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In this issue...

Innovation – the centre of corporate strategiese
Lord Sainsbury, UK Minister for Science and Innovation
British Innovations
On the road again
Christopher Macgowan, Chief Executive, Society of Motor Manufacturers and Traders
Fossil Fuels – An Energy source for the Future
Greg Lewin, President, Shell Global Solutions
Chain of success
Kenny McKay, Director, and Will Wright, Manager, Restructuring practice at KPMG
Innovation and the Patent Office
Lawrence Smith-Higgins, Head of Awareness Information & Media The UK Patent Office
Benefits of association
Dr Michael Moore, CEO, PIramed Ltd
Innovation and strength in the UK biotech sector
Aisling Burnand, Chief Executive, BioIndustry Association
Simfonec: Helping make good research BIG business
Heron Evidence Development: Successful deal of missed opportunity
Springwell Ltd: Match-maker for Innovative Technologies
Korn/Ferry International: Pharmaceutical companies desire to break the mould
A quality core interface
Dominique Kleyn head of BioPharma Business Development, Imperial College London
Evolutec Group: Creating a range of commercial options
Moving forward
Dr Ceri Williams, Senior Manager, Science and Innovation at Yorkshire Forward and Dr Danielle Hankin, Bioscience Cluster Manager
Oxitech: Revolutionising SIT Programmes
Oxford Expression Technologies: Meeting the needs of the post-genomic era
Business Services
Innovating business related services
Norma Rose, Director-General, Business Services Association
BT: Innovation Strategy and Innovation Continuum
UK Film Council: How the UK wins in the international film industry?
On the defence
Major General Alan Sharman CBE, Director General, Defence Manufacturers Association
ProEtch: Precision parts of quality
Wallop Defence Systems: Aircraft Countermeasures and the Dual Spectral Threat
Education, Education, Education
Ruth Kelly, Secretary of State for Education and Skills
Applied Sciences at Wolverhampton - Innovation in Higher Education Professor Trevor Hocking, Associate Dean, International Development
Wind energy
Marus Rand, Chief Executive, British Wind Energy Association
Vital energy
Ian Leitch, Commercial Director, Energy Industries Council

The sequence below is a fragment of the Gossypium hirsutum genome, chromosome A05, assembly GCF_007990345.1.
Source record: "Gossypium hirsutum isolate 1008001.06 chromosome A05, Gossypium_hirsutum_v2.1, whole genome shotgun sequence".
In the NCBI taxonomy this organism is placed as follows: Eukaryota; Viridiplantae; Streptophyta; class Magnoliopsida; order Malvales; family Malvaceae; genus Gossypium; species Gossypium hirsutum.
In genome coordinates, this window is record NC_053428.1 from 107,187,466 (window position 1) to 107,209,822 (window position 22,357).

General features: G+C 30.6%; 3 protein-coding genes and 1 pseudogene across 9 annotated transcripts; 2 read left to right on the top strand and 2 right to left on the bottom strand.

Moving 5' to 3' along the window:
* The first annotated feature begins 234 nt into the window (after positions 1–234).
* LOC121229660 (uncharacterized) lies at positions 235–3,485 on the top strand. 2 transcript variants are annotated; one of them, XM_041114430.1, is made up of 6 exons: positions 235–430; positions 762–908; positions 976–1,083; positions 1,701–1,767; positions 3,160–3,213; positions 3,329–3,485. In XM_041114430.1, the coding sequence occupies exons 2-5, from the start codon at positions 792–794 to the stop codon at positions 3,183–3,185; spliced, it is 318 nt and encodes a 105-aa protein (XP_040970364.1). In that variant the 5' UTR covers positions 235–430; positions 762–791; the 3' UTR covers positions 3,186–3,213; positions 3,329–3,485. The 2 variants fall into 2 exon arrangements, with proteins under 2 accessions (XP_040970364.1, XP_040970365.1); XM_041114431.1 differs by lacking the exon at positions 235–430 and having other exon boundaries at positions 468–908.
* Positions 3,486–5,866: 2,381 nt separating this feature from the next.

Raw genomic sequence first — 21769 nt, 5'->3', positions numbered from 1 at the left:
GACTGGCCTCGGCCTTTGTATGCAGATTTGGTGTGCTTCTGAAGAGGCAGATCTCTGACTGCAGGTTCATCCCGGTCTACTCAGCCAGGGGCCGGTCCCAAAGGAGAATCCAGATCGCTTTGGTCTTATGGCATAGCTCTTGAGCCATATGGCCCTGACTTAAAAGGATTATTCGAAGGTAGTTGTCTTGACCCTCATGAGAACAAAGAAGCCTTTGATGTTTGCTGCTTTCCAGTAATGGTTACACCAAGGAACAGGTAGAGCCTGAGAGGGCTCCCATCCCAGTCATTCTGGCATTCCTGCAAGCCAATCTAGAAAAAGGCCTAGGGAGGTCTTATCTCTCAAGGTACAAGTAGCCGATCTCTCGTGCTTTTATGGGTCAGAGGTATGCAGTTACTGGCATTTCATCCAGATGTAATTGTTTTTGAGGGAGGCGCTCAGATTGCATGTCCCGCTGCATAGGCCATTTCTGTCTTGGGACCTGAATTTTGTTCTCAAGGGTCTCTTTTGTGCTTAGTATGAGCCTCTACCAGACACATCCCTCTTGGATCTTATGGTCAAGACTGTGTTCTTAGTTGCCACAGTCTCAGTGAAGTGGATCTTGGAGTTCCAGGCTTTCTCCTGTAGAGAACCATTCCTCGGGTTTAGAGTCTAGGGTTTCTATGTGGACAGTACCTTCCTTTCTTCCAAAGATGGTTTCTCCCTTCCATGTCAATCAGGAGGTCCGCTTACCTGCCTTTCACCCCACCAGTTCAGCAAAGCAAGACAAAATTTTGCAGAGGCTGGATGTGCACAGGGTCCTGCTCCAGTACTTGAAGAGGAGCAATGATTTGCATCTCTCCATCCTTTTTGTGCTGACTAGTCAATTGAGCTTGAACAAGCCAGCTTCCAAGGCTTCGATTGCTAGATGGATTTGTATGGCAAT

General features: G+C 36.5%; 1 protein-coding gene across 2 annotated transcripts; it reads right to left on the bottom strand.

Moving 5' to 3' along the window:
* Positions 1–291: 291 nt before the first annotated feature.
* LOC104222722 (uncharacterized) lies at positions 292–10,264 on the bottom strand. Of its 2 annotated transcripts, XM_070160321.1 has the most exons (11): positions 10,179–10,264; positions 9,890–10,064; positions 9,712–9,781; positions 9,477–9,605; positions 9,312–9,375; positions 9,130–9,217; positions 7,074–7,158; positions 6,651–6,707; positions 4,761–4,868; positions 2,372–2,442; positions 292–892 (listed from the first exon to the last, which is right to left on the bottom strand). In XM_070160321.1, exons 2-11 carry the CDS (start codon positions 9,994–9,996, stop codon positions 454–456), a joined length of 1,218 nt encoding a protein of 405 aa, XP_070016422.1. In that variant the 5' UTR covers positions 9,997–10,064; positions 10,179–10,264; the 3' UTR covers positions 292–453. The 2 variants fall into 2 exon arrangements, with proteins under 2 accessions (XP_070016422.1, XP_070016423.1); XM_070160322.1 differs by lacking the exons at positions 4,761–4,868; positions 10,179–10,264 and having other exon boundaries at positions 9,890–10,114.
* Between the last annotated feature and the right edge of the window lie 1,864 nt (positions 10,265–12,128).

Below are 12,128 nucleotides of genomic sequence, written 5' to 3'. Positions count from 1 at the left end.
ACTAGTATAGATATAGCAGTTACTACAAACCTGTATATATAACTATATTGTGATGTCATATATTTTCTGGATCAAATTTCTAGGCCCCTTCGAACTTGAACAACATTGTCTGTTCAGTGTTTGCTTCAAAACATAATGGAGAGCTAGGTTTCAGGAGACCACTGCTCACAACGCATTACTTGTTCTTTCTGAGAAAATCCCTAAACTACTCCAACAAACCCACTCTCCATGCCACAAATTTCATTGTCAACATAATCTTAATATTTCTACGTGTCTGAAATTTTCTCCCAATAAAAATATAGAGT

Waterman Group: Solutions to solve climate control legislation
Winning the war against germs
Dr Ron Mitchell, Managing Director, GB Environmental
Show me the money! Funding for innovation – who can help?
UK: Innovation Nation?
Launching the “Innovation Nation?” initiative
Innovation in the 21st Century
Gemma Harman, Director of Strategy & Media, BT Chief Technology Office
UK Manufacturing - a driving force for innovation
Andrew Manly, Director General, Manufacturing Technologies Association
Waterman Group: Single project model 3D
Renishaw: Achieving global manufacturing competitiveness in the UK
Yorkshire Forward
The European Nanotechnology Trade Alliance
Del Stark, Chief Executive, European Nanotechnology Trade Alliance
University research drives a new wave of innovation
Omar Cheema, Nanotechnology Business Development, Imperial College London
Oxford Instruments: Enabling nanoscience and nanotechnology
Semefab (Scotland): A real driver of change
Metal Nanopowders: New products that meet your needs
Regional Development
London Development Agency: One jump ahead
91Advantage West Midlands: At the heart of it all 95


BT Innovation in the 21st Century

From statesmen to R&D scientists, from investment bankers to entrepreneurs, from sports commentators to gadget designers, everyone talks about innovation as a key requirement for future growth and prosperity.

In business sectors around the world, innovation is seen as a key brand differentiating factor with the ability to generate new brand leadership, create a whole new market or to transform an industry ? an overall brighter future of profitable success and a quantum leap forward from today.

Across multi-cultural societies, it is perceived by many as a necessity for human progress and a fundamental investment that will enhance and support the well-being and future lives of citizens. Yet if everyone is talking about it and investing in it, how come innovation success is not prevalent for all? What are the critical elements of undertaking the act of innovation that can accelerate some people beyond their wildest dreams of success, yet for others prove to be an ongoing life-task that faces a neverending set of barriers? What does it take in the 21st century to achieve successful innovation?

BT has long been regarded as a leading innovation company. Matt Bross, BT?s Chief Technology Officer, believes the company must continue to challenge itself to maintain it?s innovation leadership, ?BT must constantly innovate the way we innovate?. With growing recognition that innovation embraces so much more than R&D, invention and technology breakthroughs, the spotlight is now on how people and organisations harness the power of innovation across all socio-economic, political and cultural dimensions.

The drive to do this is global. From the US, Deborah Wince-Smith, President on the US Council for Competitiveness, has stated: ?The only driver for productivity growth in the US is our innovation capacity.?

From FTSE 100 companies in the UK and EU framework programmes, innovation is seen as:

It is not surprising, therefore, to learn that today it is the most quoted term in organisational missions, visions and strategies across the globe. But even if we resonate with the statement by Harvard Professor, Theodore Lewitt: ?Just as energy is the basis of life itself and ideas the source of innovation, so is innovation the vital spark of all human change, improvement and progress? - what is the ?Vital Spark? in the 21st Century?